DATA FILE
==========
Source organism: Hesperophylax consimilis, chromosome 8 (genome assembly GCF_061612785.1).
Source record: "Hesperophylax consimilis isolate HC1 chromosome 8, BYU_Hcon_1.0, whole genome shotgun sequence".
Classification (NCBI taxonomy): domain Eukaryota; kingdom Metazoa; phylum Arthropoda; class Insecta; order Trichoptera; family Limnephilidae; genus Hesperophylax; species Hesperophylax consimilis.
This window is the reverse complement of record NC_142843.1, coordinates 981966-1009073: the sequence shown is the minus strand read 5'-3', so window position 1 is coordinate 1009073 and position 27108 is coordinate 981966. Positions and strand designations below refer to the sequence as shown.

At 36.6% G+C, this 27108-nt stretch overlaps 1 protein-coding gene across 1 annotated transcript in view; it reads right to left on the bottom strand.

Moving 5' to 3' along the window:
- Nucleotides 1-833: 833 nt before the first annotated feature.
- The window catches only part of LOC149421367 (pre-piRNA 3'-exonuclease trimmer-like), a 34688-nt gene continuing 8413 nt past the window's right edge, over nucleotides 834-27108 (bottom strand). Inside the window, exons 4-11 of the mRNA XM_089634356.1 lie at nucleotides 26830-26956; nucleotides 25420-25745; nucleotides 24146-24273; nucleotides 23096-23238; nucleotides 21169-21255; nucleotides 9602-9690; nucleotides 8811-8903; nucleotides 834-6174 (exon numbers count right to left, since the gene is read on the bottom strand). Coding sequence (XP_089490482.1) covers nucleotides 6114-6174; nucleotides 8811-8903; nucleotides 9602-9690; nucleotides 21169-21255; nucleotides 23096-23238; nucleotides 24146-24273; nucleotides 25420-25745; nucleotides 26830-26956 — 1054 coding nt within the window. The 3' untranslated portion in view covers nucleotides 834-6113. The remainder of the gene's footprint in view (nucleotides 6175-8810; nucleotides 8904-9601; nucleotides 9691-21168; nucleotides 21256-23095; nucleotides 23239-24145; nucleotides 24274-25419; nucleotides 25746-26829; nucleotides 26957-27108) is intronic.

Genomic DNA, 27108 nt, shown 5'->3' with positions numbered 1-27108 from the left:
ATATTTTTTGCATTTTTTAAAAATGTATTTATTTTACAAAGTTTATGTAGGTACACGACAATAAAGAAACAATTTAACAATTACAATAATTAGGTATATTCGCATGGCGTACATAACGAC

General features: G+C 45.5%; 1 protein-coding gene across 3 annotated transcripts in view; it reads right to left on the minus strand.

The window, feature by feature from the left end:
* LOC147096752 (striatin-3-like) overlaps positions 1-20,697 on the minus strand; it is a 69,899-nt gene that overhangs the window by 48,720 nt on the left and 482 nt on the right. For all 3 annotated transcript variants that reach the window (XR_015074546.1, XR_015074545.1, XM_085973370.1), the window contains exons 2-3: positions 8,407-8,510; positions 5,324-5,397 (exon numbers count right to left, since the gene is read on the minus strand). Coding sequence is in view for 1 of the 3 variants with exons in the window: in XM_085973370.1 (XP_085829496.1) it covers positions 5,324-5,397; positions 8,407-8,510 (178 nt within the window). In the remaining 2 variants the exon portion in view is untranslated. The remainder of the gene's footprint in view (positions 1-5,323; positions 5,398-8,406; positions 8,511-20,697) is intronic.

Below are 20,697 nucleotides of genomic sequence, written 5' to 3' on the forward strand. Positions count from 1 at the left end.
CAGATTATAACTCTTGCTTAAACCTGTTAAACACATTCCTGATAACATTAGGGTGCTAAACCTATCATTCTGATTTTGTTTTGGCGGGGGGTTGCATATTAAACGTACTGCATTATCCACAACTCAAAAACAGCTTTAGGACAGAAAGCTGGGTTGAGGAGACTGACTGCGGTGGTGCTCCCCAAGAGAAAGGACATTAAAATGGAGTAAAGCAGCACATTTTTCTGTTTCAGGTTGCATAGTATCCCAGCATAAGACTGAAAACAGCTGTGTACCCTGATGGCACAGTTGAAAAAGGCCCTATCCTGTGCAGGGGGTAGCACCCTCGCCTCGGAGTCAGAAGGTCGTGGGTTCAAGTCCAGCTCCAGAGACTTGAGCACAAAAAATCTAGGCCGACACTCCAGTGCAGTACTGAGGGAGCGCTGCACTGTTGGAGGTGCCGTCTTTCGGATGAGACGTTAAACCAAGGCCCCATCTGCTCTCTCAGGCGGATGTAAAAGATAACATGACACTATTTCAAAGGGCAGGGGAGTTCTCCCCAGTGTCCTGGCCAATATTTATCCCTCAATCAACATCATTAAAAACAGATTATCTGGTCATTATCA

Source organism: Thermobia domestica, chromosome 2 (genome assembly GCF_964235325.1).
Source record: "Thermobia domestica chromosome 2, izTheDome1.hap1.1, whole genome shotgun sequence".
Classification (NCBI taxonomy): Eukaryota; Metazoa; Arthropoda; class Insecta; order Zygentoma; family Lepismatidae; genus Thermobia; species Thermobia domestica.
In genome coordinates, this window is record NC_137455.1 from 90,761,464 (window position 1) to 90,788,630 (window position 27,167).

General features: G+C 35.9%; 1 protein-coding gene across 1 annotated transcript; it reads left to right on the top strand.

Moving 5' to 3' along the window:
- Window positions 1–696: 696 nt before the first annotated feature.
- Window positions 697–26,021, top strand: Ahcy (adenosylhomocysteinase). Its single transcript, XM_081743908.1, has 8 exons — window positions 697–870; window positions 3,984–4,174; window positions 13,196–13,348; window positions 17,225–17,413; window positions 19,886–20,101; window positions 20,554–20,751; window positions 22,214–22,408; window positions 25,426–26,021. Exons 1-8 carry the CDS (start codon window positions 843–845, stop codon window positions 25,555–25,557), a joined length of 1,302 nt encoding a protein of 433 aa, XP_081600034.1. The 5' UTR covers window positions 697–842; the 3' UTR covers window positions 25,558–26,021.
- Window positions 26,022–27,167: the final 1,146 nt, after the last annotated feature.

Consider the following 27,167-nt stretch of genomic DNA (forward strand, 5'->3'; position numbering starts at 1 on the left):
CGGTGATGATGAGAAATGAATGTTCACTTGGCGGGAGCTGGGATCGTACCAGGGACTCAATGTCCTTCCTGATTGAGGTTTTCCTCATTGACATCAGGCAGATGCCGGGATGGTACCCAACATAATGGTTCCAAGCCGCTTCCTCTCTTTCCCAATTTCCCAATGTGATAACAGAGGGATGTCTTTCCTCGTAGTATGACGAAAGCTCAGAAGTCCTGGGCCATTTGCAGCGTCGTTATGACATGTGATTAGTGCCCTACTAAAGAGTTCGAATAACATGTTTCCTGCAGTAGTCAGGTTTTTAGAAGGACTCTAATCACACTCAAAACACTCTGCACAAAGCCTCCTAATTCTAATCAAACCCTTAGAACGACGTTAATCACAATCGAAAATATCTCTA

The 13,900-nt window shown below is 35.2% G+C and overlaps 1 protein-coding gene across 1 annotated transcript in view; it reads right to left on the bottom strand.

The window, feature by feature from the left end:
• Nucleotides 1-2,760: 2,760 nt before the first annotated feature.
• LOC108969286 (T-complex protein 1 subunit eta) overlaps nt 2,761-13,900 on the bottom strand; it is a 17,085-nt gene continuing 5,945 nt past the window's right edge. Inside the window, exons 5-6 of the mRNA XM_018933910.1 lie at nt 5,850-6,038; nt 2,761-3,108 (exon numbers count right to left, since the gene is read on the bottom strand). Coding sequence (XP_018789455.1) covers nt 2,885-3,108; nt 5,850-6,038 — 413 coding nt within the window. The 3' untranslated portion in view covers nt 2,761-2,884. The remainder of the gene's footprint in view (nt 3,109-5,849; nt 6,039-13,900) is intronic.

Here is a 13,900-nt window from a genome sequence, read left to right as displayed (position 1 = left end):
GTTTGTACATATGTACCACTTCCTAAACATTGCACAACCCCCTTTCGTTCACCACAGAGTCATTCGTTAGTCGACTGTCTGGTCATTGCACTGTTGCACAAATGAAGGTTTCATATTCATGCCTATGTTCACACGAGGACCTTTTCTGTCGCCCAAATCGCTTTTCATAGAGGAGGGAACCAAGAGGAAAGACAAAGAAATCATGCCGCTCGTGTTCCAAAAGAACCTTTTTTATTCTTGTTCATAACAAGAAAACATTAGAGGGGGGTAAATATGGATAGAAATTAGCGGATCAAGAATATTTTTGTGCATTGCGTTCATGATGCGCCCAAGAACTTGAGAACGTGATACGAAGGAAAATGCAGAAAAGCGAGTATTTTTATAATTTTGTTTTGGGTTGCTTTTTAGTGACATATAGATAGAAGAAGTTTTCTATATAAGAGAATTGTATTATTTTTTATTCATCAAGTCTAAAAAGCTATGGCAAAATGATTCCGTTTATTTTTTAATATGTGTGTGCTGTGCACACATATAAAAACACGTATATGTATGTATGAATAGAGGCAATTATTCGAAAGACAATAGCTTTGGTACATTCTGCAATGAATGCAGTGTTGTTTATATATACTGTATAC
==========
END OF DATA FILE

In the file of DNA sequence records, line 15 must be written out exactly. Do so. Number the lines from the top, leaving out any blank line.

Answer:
CAGATTATAACTCTTGCTTAAACCTGTTAAACACATTCCTGATAACATTAGGGTGCTAAACCTATCATTCTGATTTTGTTTTGGCGGGGGGTTGCATATTAAACGTACTGCATTATCCACAACTCAAAAACAGCTTTAGGACAGAAAGCTGGGTTGAGGAGACTGACTGCGGTGGTGCTCCCCAAGAGAAAGGACATTAAAATGGAGTAAAGCAGCACATTTTTCTGTTTCAGGTTGCATAGTATCCCAGCATAAGACTGAAAACAGCTGTGTACCCTGATGGCACAGTTGAAAAAGGCCCTATCCTGTGCAGGGGGTAGCACCCTCGCCTCGGAGTCAGAAGGTCGTGGGTTCAAGTCCAGCTCCAGAGACTTGAGCACAAAAAATCTAGGCCGACACTCCAGTGCAGTACTGAGGGAGCGCTGCACTGTTGGAGGTGCCGTCTTTCGGATGAGACGTTAAACCAAGGCCCCATCTGCTCTCTCAGGCGGATGTAAAAGATAACATGACACTATTTCAAAGGGCAGGGGAGTTCTCCCCAGTGTCCTGGCCAATATTTATCCCTCAATCAACATCATTAAAAACAGATTATCTGGTCATTATCA